Unfortunately, not all airlines will make it out of this pandemic—a number are likely to declare bankruptcy and will rely on their governments to help bail them out. “U.S. airlines came into this in strong financial shape, so they have a little more of a buffer,” says Kelly. “Unless this pandemic drags on longer than experts are predicting, we expect the big airlines to make it in the U.S.”
But, he warns, European airlines started with some financial difficulties—a number of smaller airlines went under during the last year, including Flybe, Thomas Cook, and WOW Air—which means they’re in a far more precarious situation. “The thing to watch is if this affects any of the big names,” says Kelly. “Some airlines may get some government help, but this could prompt a wave of consolidation, or mergers, that analysts have long said is overdue in Europe.”
In the Eastern hemisphere, some regional Asian airlines are on the verge of collapse, while Richard Branson’s Virgin Australia entered voluntary administration on April 21 after the Australian government denied the airline a bailout. Virgin Group founder Sir Richard Branson has gone as far as to offer his private island, Necker Island, as collateral in a bid to save his travel companies, including Virgin Australia, Virgin Atlantic, and Virgin Voyages.
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The Return to Normalcy
As the pandemic situation changes daily, it’s practically impossible to predict exactly when travel will resume, though industry experts typically agree that demand will grow slowly over the period of some months, if not years. “We are pretty confident that domestic routes will come back online faster than international, where travel restrictions may remain in place,” says Kelly. “It may be years until we see a full rebound for international travel from what we had in 2019.”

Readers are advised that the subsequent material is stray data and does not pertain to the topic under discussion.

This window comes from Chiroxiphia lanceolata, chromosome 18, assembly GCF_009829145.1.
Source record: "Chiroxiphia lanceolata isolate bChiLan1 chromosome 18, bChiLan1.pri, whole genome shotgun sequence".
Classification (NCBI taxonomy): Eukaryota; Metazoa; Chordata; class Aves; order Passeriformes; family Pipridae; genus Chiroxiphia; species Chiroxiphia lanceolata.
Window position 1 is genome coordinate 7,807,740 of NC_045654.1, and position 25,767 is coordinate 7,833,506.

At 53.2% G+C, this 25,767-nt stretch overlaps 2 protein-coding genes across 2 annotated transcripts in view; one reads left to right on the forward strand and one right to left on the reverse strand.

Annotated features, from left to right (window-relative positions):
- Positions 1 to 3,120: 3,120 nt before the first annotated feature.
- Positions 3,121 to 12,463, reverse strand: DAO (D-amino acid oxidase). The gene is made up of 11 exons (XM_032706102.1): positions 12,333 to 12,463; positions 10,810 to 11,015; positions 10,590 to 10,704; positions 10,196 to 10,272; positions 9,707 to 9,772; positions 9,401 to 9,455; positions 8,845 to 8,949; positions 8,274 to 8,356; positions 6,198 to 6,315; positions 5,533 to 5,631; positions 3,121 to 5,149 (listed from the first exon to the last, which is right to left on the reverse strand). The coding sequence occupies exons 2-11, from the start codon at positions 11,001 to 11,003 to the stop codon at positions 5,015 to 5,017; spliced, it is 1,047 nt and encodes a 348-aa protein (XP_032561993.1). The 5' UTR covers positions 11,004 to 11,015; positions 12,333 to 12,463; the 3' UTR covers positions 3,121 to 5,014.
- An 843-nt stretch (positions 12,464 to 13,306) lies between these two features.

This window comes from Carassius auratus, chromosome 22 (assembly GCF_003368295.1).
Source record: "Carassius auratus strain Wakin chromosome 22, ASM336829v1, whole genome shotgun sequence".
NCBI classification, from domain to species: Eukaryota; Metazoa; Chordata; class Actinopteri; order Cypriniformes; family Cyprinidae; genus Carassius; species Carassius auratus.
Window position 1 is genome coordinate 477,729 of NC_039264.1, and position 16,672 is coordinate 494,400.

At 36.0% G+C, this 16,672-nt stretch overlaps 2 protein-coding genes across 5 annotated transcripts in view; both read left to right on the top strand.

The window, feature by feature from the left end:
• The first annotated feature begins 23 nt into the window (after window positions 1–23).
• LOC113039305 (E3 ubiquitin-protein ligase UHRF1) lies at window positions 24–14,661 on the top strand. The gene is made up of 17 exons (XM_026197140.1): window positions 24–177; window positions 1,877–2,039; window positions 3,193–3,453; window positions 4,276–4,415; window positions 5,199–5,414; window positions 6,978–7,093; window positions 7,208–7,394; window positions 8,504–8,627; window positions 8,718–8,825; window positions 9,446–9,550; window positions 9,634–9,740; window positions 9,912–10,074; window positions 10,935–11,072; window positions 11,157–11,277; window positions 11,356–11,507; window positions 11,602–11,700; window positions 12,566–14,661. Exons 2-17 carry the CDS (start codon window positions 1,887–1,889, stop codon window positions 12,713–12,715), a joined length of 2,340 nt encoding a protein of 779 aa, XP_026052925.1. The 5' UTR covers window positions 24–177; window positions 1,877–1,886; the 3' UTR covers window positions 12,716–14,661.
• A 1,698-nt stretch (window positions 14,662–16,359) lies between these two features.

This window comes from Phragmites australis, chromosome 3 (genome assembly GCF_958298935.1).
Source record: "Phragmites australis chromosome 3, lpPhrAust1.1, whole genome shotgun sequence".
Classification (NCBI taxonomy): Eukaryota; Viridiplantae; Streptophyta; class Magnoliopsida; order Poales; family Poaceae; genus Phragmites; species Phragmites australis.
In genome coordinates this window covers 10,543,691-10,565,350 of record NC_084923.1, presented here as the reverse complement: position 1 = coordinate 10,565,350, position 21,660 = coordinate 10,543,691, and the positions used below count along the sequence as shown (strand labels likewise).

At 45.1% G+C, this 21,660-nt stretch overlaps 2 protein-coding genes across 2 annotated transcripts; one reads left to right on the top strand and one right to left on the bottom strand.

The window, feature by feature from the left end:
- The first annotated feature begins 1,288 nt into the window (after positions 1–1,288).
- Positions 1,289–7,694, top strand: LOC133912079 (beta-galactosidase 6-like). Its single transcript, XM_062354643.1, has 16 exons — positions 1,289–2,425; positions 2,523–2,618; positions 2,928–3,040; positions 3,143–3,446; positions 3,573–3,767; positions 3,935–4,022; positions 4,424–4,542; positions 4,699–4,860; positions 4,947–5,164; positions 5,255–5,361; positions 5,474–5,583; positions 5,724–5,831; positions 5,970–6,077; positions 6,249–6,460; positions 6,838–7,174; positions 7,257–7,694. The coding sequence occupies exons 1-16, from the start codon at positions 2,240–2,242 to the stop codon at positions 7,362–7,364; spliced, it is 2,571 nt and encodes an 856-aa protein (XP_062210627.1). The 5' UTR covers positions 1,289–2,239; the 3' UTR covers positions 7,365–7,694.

But domestic routes may start to return as soon as next month. “If you look at how the governors’ plans to reopen all the states, there’s a very clear pattern. Generally, most states want to start reopening gradually starting around May or June,” says Zeng. The rollout of domestic flights may depend on whether or not a destination is still in the midst of an outbreak. New York, for example, might remain relatively cut off route-wise from other U.S. cities with lower numbers of COVID-19 cases.
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Low Prices Ahead?
If there’s any silver lining in this pandemic situation for consumers, the low airfare offered now might continue into the future—at least until confidence is restored in the travel industry at large. “We expect people to be skittish to travel, and history has shown the best way to stimulate demand is to roll out bargain fares,” says Kelly. “Even if airlines emerge smaller, they’re likely going to have a lot of seats to fill. Cheap fares seem likely to me, at least in the months after travel begins to resume again. What remains to be seen is how people will feel about cramped seats and lack of personal space on planes as we recover from coronavirus. That could be a challenge.”